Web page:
Police officers came under attack over the weekend by a large crowd near the London Eye shortly before 9pm. Officers from the Territorial Support Unit and the Dog unit came to assist and disperse a crowd who had began to hurl objects at them.
Last week riot police were called to Brixton when police came under attack as they rushed in to save a teenager who had been shot and stabbed at an unlicensed music event.
The week earlier, police officers were assaulted following a demonstration outside of a shopping centre, where protesters actually entered the Shepherds Bush shopping centre, only to be swiftly removed by police. And, let’s not forget the anti vax, anti lock down protest several weeks ago where a police lady had her head cut open by a protester who felt the need to hit a female officer for simply just doing her job.
The picture seems quite clear really. We have just entered the summer and already the level of assaults on police officers is escalating. Alongside the knife crime epidemic, assaulting police officers is becoming part of our everyday life and something the public are accustomed to seeing.
On average 19 officers a day will be assaulted on the streets of our capital. This might not seem a huge number to some but if you imagine going to work and having 19 members of your office assaulted everyday perhaps that can put things into some form of perspective for us.
The key aspect to remember here is that out of those 19 assaulted, some will be left with lasting effects be it either physically or mentally.
The next factor to remember is what these officers witness in their normal work load is actually what we would watch either in action films or tv dramas, or even worse a nightmare. With a high level of probability that these scenes will stay entrenched in these officers memories for the rest of their lives and cause them to wake up in the middle of the night with dread. Yet, these same officers will return to work and put that uniform on that is seen as a symbol of hatred for some, and go back and carry on working in our community.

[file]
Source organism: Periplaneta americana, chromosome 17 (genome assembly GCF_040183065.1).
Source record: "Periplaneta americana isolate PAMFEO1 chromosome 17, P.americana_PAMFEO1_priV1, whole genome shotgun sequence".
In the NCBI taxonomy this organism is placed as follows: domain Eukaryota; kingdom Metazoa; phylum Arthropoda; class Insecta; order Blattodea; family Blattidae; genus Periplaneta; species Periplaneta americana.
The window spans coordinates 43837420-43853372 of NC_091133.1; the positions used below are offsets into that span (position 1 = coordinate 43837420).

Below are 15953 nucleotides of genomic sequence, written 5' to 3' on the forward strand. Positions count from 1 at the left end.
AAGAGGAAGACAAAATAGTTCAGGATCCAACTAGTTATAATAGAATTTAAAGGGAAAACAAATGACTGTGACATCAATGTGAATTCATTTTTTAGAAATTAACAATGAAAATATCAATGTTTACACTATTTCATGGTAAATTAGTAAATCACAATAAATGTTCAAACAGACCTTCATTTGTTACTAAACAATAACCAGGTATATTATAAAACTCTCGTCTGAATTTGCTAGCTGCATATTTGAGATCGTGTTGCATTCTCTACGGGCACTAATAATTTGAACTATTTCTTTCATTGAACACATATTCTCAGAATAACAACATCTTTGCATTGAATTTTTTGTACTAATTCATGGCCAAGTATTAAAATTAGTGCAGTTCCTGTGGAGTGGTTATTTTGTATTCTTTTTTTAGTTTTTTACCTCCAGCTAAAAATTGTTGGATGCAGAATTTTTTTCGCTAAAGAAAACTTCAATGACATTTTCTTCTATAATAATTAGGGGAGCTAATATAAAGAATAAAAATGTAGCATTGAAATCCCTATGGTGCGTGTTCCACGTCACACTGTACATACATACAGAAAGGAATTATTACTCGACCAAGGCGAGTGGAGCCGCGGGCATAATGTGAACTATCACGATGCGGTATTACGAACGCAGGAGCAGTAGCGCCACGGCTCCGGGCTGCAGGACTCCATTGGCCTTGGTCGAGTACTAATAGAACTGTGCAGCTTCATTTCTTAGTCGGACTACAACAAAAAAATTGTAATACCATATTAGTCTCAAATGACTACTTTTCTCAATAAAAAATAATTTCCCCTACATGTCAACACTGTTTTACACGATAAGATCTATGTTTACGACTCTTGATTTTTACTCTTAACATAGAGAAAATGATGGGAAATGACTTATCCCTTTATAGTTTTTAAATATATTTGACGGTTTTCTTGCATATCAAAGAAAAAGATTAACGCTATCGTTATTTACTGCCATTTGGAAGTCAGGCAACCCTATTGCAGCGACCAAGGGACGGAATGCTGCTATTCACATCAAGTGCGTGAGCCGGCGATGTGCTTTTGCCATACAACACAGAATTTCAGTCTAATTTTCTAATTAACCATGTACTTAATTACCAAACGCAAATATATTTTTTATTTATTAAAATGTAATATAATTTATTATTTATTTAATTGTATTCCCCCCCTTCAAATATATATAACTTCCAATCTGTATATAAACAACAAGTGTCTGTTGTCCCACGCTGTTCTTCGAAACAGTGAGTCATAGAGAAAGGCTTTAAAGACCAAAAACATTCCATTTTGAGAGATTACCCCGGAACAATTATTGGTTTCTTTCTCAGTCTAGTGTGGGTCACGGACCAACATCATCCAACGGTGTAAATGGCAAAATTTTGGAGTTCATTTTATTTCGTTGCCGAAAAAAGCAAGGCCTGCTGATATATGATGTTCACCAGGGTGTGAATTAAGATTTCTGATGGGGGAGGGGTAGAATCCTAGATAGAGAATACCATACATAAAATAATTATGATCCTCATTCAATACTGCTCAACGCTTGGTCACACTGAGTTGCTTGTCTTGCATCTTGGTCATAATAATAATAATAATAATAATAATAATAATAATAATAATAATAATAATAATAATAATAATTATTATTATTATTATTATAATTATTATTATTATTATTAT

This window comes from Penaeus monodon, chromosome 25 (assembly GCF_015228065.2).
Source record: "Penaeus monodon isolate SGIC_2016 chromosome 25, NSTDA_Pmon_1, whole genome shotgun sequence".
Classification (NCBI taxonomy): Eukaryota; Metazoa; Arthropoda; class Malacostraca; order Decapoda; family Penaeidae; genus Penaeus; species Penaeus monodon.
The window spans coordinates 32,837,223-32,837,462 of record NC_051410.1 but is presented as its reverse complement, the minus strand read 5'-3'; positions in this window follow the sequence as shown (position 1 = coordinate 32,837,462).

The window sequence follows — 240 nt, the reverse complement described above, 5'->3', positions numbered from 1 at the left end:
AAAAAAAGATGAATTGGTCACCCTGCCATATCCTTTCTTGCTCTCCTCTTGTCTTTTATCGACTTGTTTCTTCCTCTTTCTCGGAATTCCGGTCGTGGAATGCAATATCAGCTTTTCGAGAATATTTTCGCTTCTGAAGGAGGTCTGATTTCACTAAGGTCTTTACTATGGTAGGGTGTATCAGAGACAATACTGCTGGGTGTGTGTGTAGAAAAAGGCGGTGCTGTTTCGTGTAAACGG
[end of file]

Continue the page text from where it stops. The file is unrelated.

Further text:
Interestingly enough, working with officers as I do, I frequently insist on calling them heroes and they are all quick to tell me they aren’t really and that the reason they do the job is because they want to help people and make a difference in our community. Let’s face it, they certainly do this.
I would challenge anyone to find a more demanding role in our community today than being a police officer. One where you don’t know what will face you that day and who you will encounter on your shift.
I have witnessed officers distraught at the scenes they have witnessed, scenes that for most of us would mean serious counselling sessions to deal with it. Yet, they take it on board and carry on to the next call where someone else is in desperate need of help and the police are their only chance. I have witnessed officers run into situations that they did not know what was ahead of them, but they knew somebody needed help so they rushed to get there and save lives.
I have witnessed traffic officers patrolling a sporting event take the time to ride next to a little boy on his bike eager to ride alongside an officer and totally make his and his parents day. I have witnessed officers buy food for homeless people and help them. Where are the phone filming masses then?
The list of I have witnessed can go on and on but the bottom line is this, these officers joined to make a difference in our society, without them our society would not function. During a time when we have lost youth clubs and have lost many vital community services, the only thing that remains constant is our police force that is doing the job of many others rolled into one.
For those shrugging their shoulders reading this, perhaps a trip out with your local officers can change your perspective on policing. After all, they say you can not judge someone until you have walked a mile in their shoes.